1 Haste away, O son, and put an end to the struggle.
2 He ended: his son made ready to obey his high command.
3 I sail to sea an exile, with my comrades and son and the gods of household and state.
4 Then he speaks: "O son, hard wrought by the destinies of Ilium, Cassandra only foretold me this fortune."
5 Heaven's will thus declared by the son of Othrys drives me amid flames and arms, where the baleful Fury calls, and tumult of shouting rises up.
6 Dares most of all shrinks far back in horror, and the noble son of Anchises turns round this way and that their vast weight and voluminous folds.
7 A rain-cloud comes down mingled with hail; the Tyrian train and the men of Troy, and the Dardanian boy of Venus' son scatter in fear, and seek shelter far over the fields.
8 Rhipeus and Epytus, most mighty in arms, join company with me; Hypanis and Dymas meet us in the moonlight and attach themselves to our side, and young Coroebus son of Mygdon.
9 Thereat Pyrrhus: "Thou then shalt tell this, and go with the message to my sire the son of Peleus: remember to tell him of my baleful deeds, and the degeneracy of Neoptolemus."
10 In those days it was he had come to Troy, fired with mad passion for Cassandra, and bore a son's aid to Priam and the Phrygians: hapless, that he listened not to his raving bride's counsels.
11 So speaking, he sends Maia's son down from above, that the land and towers of Carthage, the new town, may receive the Trojans with open welcome; lest Dido, ignorant of doom, might debar them her land.
12 Here the rumour of a story beyond belief comes on our ears; Helenus son of Priam is reigning over Greek towns, master of the bride and sceptre of Pyrrhus the Aeacid; and Andromache hath again fallen to a husband of her people.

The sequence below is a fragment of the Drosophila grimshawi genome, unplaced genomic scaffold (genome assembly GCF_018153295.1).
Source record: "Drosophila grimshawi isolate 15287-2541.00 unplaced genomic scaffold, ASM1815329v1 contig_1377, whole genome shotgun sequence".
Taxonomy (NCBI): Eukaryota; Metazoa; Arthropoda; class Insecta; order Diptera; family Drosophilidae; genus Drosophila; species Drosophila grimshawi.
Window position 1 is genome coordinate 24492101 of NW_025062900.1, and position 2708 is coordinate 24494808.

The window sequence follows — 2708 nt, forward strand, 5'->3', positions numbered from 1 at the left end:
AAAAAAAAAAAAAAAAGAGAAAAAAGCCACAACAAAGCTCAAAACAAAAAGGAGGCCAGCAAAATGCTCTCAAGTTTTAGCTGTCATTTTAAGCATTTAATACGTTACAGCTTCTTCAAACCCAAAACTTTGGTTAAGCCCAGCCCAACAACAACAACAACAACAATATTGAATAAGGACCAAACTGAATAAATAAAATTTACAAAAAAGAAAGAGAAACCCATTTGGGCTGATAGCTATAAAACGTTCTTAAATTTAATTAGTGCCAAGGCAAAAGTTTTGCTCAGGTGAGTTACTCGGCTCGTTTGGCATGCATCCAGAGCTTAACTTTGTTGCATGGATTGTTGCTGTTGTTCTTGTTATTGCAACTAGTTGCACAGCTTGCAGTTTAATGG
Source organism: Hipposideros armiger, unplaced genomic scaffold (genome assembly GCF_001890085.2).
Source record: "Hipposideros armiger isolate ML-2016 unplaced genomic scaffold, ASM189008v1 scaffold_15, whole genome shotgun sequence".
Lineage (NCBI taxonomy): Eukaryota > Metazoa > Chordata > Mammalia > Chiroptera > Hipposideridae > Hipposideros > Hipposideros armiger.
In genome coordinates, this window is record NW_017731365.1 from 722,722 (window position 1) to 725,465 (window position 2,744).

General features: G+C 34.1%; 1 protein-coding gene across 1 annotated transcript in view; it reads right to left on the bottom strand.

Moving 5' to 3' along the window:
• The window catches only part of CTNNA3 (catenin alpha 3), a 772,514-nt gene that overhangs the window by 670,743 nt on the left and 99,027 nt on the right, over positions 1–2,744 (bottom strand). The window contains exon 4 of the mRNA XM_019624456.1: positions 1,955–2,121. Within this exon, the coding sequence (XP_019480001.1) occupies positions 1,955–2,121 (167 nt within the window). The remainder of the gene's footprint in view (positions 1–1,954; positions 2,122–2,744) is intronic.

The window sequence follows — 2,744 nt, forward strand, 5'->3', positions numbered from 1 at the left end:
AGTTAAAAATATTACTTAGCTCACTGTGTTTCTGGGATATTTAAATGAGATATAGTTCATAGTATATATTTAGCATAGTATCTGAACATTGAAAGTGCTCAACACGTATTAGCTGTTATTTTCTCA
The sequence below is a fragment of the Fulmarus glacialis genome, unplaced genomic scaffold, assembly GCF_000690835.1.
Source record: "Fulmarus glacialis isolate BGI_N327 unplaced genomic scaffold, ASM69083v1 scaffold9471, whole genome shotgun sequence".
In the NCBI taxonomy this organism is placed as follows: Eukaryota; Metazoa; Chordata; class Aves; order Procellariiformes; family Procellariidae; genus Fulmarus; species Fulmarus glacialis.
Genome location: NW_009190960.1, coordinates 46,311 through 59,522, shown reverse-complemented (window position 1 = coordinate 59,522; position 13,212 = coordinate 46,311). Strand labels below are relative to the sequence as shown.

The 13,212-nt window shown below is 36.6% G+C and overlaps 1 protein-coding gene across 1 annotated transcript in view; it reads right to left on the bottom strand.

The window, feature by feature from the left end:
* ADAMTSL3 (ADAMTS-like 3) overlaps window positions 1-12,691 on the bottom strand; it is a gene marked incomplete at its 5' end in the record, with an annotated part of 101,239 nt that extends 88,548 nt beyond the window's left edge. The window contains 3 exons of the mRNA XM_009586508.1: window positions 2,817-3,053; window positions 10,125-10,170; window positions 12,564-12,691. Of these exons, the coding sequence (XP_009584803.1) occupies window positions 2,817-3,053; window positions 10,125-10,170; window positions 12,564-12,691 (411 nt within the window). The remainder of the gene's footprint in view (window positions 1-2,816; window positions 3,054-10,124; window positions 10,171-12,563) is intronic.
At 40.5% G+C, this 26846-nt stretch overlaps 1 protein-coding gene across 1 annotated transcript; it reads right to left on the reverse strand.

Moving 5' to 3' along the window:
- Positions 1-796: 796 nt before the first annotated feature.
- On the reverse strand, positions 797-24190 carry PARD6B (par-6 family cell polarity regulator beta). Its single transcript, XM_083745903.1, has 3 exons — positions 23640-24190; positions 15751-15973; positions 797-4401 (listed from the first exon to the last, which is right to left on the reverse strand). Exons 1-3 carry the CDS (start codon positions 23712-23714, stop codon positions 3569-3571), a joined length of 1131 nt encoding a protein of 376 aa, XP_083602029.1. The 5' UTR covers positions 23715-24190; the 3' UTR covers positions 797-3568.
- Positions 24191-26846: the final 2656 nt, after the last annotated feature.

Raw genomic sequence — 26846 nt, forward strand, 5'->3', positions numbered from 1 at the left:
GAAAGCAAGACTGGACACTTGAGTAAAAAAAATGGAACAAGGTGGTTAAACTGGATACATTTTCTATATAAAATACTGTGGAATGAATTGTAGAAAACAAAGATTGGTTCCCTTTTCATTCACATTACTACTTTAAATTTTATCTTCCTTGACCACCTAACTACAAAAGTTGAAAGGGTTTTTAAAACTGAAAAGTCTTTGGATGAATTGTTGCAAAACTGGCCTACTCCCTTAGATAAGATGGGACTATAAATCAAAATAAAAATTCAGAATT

13 And now I was nearing the gates, and thought I had outsped all the way; when suddenly the crowded trampling of feet came to our ears, and my father, looking forth into the darkness, cries: "My son, my son, fly; they draw near."
14 So by Sinon's wiles and craft and perjury the thing gained belief; and we were ensnared by treachery and forced tears, we whom neither the son of Tydeus nor Achilles of Larissa, whom not ten years nor a thousand ships brought down.
15 Such words she poured forth weeping, and prolonged the vain wail; when the hero Helenus son of Priam approaches from the town with a great company, knows us for his kin, and leads us joyfully to his gates, shedding a many tears at every word.
16 Not far away he knows the snowy canvas of Rhesus' tents, which, betrayed in their first sleep, the blood-stained son of Tydeus laid desolate in heaped slaughter, and turns the ruddy steeds away to the camp ere ever they tasted Trojan fodder or drunk of Xanthus.
17 Aeneas stood discovered in sheen of brilliant light, like a god in face and shoulders; for his mother's self had shed on her son the grace of clustered locks, the radiant light of youth, and the lustre of joyous eyes; as when ivory takes beauty under the artist's hand, or when silver or Parian stone is inlaid in gold.
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